|View single post by Reg H|
|Posted: Mon Jul 20th, 2020 05:28 pm||
Work on the layout slowed down a bit,
as I spent some time in the machine shop working on the Stuart 10V vertical steam engine.
That project is coming along, but it is a major learning experience.
However, Summer hit this weekend after a lengthy wet and cool Spring.
The sudden appearance, with no time to aclimate, of mid-80's weather was a bit of a shock.
So I have been conducting my outdoor activities early and cowering in the basement during the hottest parts of the day.
With the result that some progress has been made on the Railroad Hotel.
This is the back side.
It took me decades to learn to do the least visible assemblies first,
before tackling those features that will be front and center.
There has been some angst on roof treatment.
The Idaho Hotel kit comes with roll roofing.
I wasn't enamored of that.
I decided that the most appropriate would be cedar shingles.
They would be very typical of the era in which the structure would originally have been built,
and still appropriate for current times as they are very common here in the Pacific Northwest.
The first shingles I ordered were not satisfactory.
They were quite expensive, were pre-finished, and looked ghastly.
The second round is much better.
They are from an "off" company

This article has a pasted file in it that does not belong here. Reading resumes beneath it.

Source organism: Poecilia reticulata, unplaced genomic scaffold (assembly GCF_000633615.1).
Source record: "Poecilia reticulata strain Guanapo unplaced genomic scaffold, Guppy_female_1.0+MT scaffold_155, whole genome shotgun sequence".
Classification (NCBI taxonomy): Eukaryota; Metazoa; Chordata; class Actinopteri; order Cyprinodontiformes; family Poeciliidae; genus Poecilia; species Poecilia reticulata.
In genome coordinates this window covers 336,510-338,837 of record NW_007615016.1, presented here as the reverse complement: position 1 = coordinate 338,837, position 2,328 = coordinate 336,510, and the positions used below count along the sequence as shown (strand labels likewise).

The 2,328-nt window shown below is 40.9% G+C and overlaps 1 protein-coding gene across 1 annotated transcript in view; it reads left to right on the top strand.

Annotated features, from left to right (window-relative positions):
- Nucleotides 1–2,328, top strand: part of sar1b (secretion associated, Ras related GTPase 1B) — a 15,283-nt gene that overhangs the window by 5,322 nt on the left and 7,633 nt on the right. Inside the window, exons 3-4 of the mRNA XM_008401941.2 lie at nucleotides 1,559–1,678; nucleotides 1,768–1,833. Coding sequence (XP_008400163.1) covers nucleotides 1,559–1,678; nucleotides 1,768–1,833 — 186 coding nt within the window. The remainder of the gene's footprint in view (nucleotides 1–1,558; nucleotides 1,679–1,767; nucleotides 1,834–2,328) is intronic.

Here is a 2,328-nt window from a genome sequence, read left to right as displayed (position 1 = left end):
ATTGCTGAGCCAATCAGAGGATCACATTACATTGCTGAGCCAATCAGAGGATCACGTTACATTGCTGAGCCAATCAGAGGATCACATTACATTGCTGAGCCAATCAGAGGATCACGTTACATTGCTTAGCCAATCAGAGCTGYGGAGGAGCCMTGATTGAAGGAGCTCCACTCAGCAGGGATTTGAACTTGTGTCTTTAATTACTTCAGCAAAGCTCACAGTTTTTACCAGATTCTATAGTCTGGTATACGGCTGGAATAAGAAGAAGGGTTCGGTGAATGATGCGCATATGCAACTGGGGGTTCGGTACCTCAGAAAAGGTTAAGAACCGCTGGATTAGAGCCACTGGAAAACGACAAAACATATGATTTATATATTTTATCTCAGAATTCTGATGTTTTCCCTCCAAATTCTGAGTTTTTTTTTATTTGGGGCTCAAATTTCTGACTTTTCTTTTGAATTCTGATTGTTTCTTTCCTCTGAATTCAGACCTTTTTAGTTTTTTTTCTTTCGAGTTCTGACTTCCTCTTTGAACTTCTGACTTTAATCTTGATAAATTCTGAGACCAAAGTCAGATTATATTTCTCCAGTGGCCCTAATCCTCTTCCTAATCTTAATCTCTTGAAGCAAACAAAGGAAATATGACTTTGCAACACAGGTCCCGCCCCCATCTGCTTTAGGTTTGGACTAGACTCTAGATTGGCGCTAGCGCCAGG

(I will provide the name when I am back in the model shop)
Not somebody I recognize, but look quite good.
The random length/random width would be more typical of the 19th Century than modern.
Modern cedar shakes are machine processed so are more uniform.
But I like the more random effect.
Plus, it is not so obvious if a row or two get out of alignment.
I thought I was ordering self-stick shingles. But was pleased to find these are not.
I have not had universal success with self-stick building pieces.
I almost always seem to have to do some extensive re-gluing after a year or two.
The manufacturer recommended glue-stick.
I tried that here on the back side. Not a good plan.
The following day I found myself re-gluing shingles.
I got quite a bit more done after this photo was taken, but I used white glue instead of the glue-stick.
It adds to the tedium, but I am pretty sure I won't be having to re-glue any of those shingles.
These look pretty raw, like brand new shingles. I am going to try some experiments with stain.
I need to be sure the stain won't loosen the glue-stick shingles,
or curl any individual shingles to which adhesive was not applied, which is typical of the white-glued shingles.
I tended to just spread glue on the common strip.
We have a bit more warm weather forecast,
so perhaps more progress will be made in the next couple of days.
Perhaps I will post some photos of the vertical steam engine in the "Other Topics" section.